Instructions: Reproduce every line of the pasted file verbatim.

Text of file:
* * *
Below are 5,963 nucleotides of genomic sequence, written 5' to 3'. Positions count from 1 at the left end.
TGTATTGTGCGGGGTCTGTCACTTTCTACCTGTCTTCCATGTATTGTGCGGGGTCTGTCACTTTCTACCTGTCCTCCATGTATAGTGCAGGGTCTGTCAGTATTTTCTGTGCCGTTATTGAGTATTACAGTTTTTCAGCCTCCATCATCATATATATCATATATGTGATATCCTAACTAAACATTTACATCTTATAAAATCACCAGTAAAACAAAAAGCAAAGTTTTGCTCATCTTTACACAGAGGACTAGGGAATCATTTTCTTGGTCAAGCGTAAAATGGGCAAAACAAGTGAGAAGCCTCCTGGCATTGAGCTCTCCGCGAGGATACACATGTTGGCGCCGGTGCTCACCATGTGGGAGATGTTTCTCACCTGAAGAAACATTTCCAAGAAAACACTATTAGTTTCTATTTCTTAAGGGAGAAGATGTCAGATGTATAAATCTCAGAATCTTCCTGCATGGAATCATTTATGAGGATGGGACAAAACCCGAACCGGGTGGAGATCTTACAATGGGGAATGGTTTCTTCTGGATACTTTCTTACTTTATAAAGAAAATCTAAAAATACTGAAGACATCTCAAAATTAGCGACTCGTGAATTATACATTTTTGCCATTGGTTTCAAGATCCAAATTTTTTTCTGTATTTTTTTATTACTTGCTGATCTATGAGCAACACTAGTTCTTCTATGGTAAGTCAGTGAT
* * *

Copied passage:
Below are 5,963 nucleotides of genomic sequence, written 5' to 3'. Positions count from 1 at the left end.
TGTATTGTGCGGGGTCTGTCACTTTCTACCTGTCTTCCATGTATTGTGCGGGGTCTGTCACTTTCTACCTGTCCTCCATGTATAGTGCAGGGTCTGTCAGTATTTTCTGTGCCGTTATTGAGTATTACAGTTTTTCAGCCTCCATCATCATATATATCATATATGTGATATCCTAACTAAACATTTACATCTTATAAAATCACCAGTAAAACAAAAAGCAAAGTTTTGCTCATCTTTACACAGAGGACTAGGGAATCATTTTCTTGGTCAAGCGTAAAATGGGCAAAACAAGTGAGAAGCCTCCTGGCATTGAGCTCTCCGCGAGGATACACATGTTGGCGCCGGTGCTCACCATGTGGGAGATGTTTCTCACCTGAAGAAACATTTCCAAGAAAACACTATTAGTTTCTATTTCTTAAGGGAGAAGATGTCAGATGTATAAATCTCAGAATCTTCCTGCATGGAATCATTTATGAGGATGGGACAAAACCCGAACCGGGTGGAGATCTTACAATGGGGAATGGTTTCTTCTGGATACTTTCTTACTTTATAAAGAAAATCTAAAAATACTGAAGACATCTCAAAATTAGCGACTCGTGAATTATACATTTTTGCCATTGGTTTCAAGATCCAAATTTTTTTCTGTATTTTTTTATTACTTGCTGATCTATGAGCAACACTAGTTCTTCTATGGTAAGTCAGTGAT